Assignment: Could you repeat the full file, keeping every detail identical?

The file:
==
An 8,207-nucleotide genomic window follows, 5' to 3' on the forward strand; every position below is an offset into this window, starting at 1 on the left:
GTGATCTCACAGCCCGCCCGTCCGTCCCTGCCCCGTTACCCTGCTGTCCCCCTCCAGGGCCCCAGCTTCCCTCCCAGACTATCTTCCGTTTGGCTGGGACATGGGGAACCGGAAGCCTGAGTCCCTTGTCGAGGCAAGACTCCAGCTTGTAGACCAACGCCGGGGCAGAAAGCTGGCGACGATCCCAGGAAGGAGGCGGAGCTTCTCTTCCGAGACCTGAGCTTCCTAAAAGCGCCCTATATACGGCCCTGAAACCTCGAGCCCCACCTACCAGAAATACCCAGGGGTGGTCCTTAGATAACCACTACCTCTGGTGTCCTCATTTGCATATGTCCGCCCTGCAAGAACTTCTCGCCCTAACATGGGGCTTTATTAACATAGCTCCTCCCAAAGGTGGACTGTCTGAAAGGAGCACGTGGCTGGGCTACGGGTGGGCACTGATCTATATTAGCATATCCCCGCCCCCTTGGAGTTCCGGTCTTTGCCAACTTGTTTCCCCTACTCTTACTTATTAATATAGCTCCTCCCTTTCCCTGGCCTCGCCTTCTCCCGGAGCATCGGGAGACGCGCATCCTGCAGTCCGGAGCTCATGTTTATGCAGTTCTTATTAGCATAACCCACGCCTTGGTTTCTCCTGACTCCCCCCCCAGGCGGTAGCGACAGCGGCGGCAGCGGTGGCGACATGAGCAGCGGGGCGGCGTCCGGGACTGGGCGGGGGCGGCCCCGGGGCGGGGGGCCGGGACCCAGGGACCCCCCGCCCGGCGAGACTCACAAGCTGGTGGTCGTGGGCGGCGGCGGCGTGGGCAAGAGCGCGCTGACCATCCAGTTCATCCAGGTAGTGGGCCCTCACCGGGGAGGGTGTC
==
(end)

An 8,207-nucleotide genomic window follows, 5' to 3' on the forward strand; every position below is an offset into this window, starting at 1 on the left:
GTGATCTCACAGCCCGCCCGTCCGTCCCTGCCCCGTTACCCTGCTGTCCCCCTCCAGGGCCCCAGCTTCCCTCCCAGACTATCTTCCGTTTGGCTGGGACATGGGGAACCGGAAGCCTGAGTCCCTTGTCGAGGCAAGACTCCAGCTTGTAGACCAACGCCGGGGCAGAAAGCTGGCGACGATCCCAGGAAGGAGGCGGAGCTTCTCTTCCGAGACCTGAGCTTCCTAAAAGCGCCCTATATACGGCCCTGAAACCTCGAGCCCCACCTACCAGAAATACCCAGGGGTGGTCCTTAGATAACCACTACCTCTGGTGTCCTCATTTGCATATGTCCGCCCTGCAAGAACTTCTCGCCCTAACATGGGGCTTTATTAACATAGCTCCTCCCAAAGGTGGACTGTCTGAAAGGAGCACGTGGCTGGGCTACGGGTGGGCACTGATCTATATTAGCATATCCCCGCCCCCTTGGAGTTCCGGTCTTTGCCAACTTGTTTCCCCTACTCTTACTTATTAATATAGCTCCTCCCTTTCCCTGGCCTCGCCTTCTCCCGGAGCATCGGGAGACGCGCATCCTGCAGTCCGGAGCTCATGTTTATGCAGTTCTTATTAGCATAACCCACGCCTTGGTTTCTCCTGACTCCCCCCCCAGGCGGTAGCGACAGCGGCGGCAGCGGTGGCGACATGAGCAGCGGGGCGGCGTCCGGGACTGGGCGGGGGCGGCCCCGGGGCGGGGGGCCGGGACCCAGGGACCCCCCGCCCGGCGAGACTCACAAGCTGGTGGTCGTGGGCGGCGGCGGCGTGGGCAAGAGCGCGCTGACCATCCAGTTCATCCAGGTAGTGGGCCCTCACCGGGGAGGGTGTC